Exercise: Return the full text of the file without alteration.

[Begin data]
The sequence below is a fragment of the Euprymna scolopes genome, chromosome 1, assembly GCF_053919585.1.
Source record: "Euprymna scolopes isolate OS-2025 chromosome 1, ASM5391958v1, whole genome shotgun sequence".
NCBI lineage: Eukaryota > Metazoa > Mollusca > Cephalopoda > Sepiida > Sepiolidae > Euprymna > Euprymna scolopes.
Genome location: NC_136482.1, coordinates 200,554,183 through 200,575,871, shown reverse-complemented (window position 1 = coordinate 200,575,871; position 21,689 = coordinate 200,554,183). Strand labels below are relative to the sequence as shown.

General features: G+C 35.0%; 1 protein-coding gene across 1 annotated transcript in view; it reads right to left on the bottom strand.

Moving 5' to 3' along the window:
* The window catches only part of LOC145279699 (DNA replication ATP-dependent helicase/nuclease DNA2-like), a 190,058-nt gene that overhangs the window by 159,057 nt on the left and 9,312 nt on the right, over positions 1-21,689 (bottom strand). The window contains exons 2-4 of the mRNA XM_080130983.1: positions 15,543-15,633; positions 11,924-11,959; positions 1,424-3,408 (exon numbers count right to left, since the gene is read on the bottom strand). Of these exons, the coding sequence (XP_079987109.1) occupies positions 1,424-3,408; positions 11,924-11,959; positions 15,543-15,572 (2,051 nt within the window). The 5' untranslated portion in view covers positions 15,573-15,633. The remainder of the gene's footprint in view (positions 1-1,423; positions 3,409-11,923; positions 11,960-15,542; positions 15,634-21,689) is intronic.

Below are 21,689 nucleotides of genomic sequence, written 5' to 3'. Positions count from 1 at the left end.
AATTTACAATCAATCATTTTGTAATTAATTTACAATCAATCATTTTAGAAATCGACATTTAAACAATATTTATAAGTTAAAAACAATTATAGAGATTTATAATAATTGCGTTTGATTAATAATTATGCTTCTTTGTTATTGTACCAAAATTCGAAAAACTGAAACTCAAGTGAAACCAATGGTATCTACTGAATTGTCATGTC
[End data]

The sequence below is a fragment of the Euprymna scolopes genome, chromosome 1, assembly GCF_053919585.1.
Source record: "Euprymna scolopes isolate OS-2025 chromosome 1, ASM5391958v1, whole genome shotgun sequence".
NCBI lineage: Eukaryota > Metazoa > Mollusca > Cephalopoda > Sepiida > Sepiolidae > Euprymna > Euprymna scolopes.
Genome location: NC_136482.1, coordinates 200,554,183 through 200,575,871, shown reverse-complemented (window position 1 = coordinate 200,575,871; position 21,689 = coordinate 200,554,183). Strand labels below are relative to the sequence as shown.

General features: G+C 35.0%; 1 protein-coding gene across 1 annotated transcript in view; it reads right to left on the bottom strand.

Moving 5' to 3' along the window:
* The window catches only part of LOC145279699 (DNA replication ATP-dependent helicase/nuclease DNA2-like), a 190,058-nt gene that overhangs the window by 159,057 nt on the left and 9,312 nt on the right, over positions 1-21,689 (bottom strand). The window contains exons 2-4 of the mRNA XM_080130983.1: positions 15,543-15,633; positions 11,924-11,959; positions 1,424-3,408 (exon numbers count right to left, since the gene is read on the bottom strand). Of these exons, the coding sequence (XP_079987109.1) occupies positions 1,424-3,408; positions 11,924-11,959; positions 15,543-15,572 (2,051 nt within the window). The 5' untranslated portion in view covers positions 15,573-15,633. The remainder of the gene's footprint in view (positions 1-1,423; positions 3,409-11,923; positions 11,960-15,542; positions 15,634-21,689) is intronic.

Below are 21,689 nucleotides of genomic sequence, written 5' to 3'. Positions count from 1 at the left end.
AATTTACAATCAATCATTTTGTAATTAATTTACAATCAATCATTTTAGAAATCGACATTTAAACAATATTTATAAGTTAAAAACAATTATAGAGATTTATAATAATTGCGTTTGATTAATAATTATGCTTCTTTGTTATTGTACCAAAATTCGAAAAACTGAAACTCAAGTGAAACCAATGGTATCTACTGAATTGTCATGTC